End-of-Life Planning in Japan
- Provide an overview of the concerns, potential benefits, and potential risks if the company "cake," an end-of-life planning business, were to enter the market in Japan.
- Identify whether there are any similar businesses like "cake" that are developing in Japan, and if there are not, explain why.
- The overall goal of both of the above points is to determine whether it is worth it or not to start a business in the "end-of-life planning" market in Japan.
about "cake" in japan
- "Cake" was started out of Boston and there is no indication that is or is not available for use outside of the United States. They work specifically with a number of healthcare organizations in Massachusetts.
- In an article published in Forbes, founder Chen stated that her focus for "cake" was to align the system in the U.S. about how end-of-life care and planning is handled, which indicates that the program is not available outside of the States.
end-of-life planning market in japan
- According to a study conducted by the health ministry in Japan, as of February 2018, only 3.3% of people in Japan are aware of advanced death care planning.
- In the same study, 66% of participants stated that they are in support of end-of-life planning, but only 8.1% actually have documentation and a plan for it, compared to 69.7% and 3.2% in 2013, respectively.
- In a study published by the Kaiser Family Foundation and The Economist, Japan is the oldest country in the world with 27% of the population being over the age of 65 and the longest life expectancy.
- The main priorities that people in Japan have when it comes to end-of-life healthcare include reducing pain and stress and life longevity.
- In Japan, 74% of the population feels that the government is not prepared to deal with the aging population, 51% believe the same about the healthcare system and 67% believe the same about their own families.
- In descending order, the top personal priorities for death by people in japan are: not leaving families financially burdened (59%), spiritual peace (55%), not leaving family burdened by care decisions (54%), comfortability and minimal pain (47%), having loved ones around (47%), permitting wishes for care preferences (41%), and life longevity (10%).
- 88% of people in Japan say that the individual and their families should have the greater decision in end-of-life medical treatments.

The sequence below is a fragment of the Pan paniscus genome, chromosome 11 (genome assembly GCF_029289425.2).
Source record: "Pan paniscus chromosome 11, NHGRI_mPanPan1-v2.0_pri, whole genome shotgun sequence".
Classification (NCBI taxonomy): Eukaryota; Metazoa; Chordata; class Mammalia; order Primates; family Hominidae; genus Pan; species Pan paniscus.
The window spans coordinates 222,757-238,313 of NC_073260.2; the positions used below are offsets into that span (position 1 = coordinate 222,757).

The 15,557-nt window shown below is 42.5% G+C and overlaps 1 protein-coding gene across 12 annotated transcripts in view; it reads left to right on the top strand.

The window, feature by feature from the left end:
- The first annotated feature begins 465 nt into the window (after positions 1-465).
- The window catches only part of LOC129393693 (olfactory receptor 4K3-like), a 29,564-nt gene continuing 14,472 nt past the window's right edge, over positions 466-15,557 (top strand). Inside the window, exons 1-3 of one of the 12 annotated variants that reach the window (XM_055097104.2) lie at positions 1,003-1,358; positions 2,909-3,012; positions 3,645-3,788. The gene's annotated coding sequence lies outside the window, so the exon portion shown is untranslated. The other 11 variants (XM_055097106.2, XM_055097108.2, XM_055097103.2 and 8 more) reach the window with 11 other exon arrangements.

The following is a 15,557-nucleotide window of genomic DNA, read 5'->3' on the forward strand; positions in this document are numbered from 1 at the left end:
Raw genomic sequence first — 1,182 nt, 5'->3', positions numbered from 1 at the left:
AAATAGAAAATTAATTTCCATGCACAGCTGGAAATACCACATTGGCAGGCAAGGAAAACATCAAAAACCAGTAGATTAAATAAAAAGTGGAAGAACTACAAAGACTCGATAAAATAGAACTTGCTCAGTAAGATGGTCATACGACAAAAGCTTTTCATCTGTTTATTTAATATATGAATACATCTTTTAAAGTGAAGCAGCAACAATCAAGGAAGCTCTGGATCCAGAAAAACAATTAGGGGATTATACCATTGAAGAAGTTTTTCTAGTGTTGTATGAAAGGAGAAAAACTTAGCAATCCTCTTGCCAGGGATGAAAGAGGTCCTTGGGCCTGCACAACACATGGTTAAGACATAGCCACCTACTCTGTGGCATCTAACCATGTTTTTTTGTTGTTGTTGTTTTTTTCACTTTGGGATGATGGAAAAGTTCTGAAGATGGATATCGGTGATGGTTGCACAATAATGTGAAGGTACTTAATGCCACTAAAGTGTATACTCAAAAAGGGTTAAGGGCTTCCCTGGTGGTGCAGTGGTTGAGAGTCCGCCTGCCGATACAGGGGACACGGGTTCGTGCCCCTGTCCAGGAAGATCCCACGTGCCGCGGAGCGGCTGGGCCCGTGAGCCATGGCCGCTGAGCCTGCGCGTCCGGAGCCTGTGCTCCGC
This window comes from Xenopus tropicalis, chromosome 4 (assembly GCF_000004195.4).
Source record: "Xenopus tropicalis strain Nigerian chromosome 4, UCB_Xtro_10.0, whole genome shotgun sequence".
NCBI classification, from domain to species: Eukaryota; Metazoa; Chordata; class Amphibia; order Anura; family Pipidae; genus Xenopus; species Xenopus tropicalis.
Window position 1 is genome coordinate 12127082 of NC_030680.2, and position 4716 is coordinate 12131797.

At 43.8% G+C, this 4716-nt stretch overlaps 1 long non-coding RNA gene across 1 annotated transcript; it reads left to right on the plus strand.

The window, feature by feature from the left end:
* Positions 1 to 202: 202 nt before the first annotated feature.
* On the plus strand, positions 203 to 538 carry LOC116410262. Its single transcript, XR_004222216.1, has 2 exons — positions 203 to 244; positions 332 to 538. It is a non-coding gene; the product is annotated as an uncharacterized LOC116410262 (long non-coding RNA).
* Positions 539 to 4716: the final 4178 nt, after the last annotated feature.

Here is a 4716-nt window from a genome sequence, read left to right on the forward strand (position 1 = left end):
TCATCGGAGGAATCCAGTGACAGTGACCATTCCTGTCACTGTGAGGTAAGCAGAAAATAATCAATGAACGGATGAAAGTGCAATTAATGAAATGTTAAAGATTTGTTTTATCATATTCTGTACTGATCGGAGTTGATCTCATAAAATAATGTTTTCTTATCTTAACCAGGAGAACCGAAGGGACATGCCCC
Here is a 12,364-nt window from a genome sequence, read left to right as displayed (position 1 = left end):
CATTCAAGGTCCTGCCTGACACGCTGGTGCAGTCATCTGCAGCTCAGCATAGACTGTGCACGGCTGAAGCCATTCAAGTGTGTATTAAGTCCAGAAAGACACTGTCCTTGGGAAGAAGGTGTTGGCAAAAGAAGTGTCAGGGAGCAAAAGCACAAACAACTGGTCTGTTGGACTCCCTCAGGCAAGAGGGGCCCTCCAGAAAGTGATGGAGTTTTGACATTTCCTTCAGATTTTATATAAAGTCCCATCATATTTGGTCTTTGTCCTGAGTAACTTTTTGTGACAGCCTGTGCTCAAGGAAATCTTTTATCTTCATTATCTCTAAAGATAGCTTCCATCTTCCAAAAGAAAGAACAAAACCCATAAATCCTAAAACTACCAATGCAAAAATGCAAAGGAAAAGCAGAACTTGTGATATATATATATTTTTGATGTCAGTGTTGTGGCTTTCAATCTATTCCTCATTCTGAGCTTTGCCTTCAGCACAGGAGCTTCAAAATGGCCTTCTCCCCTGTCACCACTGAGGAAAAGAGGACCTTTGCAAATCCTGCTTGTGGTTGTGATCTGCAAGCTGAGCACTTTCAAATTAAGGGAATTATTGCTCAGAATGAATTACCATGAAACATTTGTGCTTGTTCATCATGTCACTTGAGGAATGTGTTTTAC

- Approximately 33% of people in Japan over the age of 65 say that they have had a serious conversation with loved ones about their end-of-life preferences, compared to 31% of the total public.
- In Japan, only 26% of decision-makers for a person's death said they knew exactly what the person wanted, 37% said they had a good idea, 35% said they didn't really know, and 3% were unsure.
PROPOSED NEXT STEPS
- Based on the data found above so far, it appears that "cake" is not yet available in Japan because of major differences in the healthcare system compared to the United States. However, the market for end-of-life planning services appears to be wide open in Japan because of the lack of other businesses and need by the people.
- To proceed, we recommend continuing with a search to identify at least 3 companies in Japan that are similar to "cake" and provide a brief competitive analysis of each. This will include the following data points: 1) company name, 2) company website, 3) services/products offered, 4) company advantages/uniqueness, 5) company struggles/disadvantages. In the case that we cannot identify any companies in Japan that are similar to "cake," we will instead provide an in-depth analysis as to why it appears they do not exist (3 hours, $87).
- We also recommend a further analysis of the market for end-of-life planning companies in Japan. Above we have provided statistics on the current public knowledge of the business, so we suggest now expanding to analyze the business potential for an end-of-life planning business in the area (3 hours, $87)
Total: (6 hours, $174)
Proposed next steps:
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